ABSTRACT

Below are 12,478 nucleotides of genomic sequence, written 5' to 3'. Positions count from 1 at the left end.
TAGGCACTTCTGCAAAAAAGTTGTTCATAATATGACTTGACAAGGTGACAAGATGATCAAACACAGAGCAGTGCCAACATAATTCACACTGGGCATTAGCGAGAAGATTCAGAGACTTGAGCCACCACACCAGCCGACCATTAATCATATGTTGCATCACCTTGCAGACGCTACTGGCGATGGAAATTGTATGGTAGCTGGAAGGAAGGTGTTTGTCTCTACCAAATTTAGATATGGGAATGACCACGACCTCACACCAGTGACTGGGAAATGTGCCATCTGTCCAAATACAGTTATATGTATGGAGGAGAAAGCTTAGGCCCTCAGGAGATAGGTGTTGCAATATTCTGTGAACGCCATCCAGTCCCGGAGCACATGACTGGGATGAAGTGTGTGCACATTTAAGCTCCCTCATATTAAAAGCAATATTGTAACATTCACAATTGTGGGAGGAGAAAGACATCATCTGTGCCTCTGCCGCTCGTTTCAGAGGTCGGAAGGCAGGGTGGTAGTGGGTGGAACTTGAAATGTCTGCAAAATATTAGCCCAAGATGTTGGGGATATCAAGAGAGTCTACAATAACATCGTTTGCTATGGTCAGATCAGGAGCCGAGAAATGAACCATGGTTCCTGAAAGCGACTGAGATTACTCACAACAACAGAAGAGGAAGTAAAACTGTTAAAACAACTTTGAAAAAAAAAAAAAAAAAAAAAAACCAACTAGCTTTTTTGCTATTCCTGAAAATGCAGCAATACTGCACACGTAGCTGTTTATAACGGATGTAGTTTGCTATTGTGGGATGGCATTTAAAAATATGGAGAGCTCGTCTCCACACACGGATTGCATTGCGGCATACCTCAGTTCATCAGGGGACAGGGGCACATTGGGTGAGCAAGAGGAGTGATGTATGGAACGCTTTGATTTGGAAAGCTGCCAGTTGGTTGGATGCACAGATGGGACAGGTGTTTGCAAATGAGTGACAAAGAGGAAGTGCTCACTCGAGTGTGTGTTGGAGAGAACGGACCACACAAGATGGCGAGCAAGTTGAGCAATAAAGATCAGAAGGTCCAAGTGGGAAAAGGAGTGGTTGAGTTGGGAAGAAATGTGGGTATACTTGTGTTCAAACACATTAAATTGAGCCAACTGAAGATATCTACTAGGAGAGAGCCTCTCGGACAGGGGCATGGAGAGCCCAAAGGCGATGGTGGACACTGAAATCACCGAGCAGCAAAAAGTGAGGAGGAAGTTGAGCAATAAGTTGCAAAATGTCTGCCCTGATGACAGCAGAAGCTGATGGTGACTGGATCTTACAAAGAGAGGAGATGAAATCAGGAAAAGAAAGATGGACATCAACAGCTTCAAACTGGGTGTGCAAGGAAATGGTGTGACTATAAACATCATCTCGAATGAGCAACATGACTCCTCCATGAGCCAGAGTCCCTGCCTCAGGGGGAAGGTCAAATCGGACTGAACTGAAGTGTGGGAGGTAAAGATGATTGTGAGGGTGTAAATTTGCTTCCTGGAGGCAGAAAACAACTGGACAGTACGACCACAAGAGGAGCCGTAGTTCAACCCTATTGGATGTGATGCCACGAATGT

This chapter explores how lifestyle migrants in Japan choose to migrate to rural depopulated communities and what the new lifestyle on the island is like. Life in small villages has become attractive for certain people in Japan’s cities since middle-class life course models have been increasingly becoming diversified and fluidized after the mid-1990s. The author analyzes lifestyle migration to Iwaishima, a remote island in Yamaguchi Prefecture, Japan. Migrants to this place have sympathized with the local residents’ activities to continue traditional ways of life based on agriculture and fishery, while engaging in protest movements against the construction of nuclear power plants near the island. Previous research on lifestyle migration has analyzed the migration and settlement process separately. This chapter, however, combines these perspectives and analyzes the following four points: 1) the way each of the migrants moved to a rural village, 2) how the migrants make a living in their destination, 3) how they sought to become recognized as members of the community, and 4) how they have continued to utilize the human relationships and social networks they cultivated before migration. By analyzing these four perspectives, this chapter clarifies the need for lifestyle migrants not only to be embedded in social relations of traditional rural communities but also to maintain and utilize the individualized and fluid network of activists outside the villages. This chapter suggests that liquid modernity characterized by the demise of traditional social structures does not necessarily challenge rural community and its lifestyle. Rather, it can be seen as a possibility to sustain the lifestyle of traditional communities.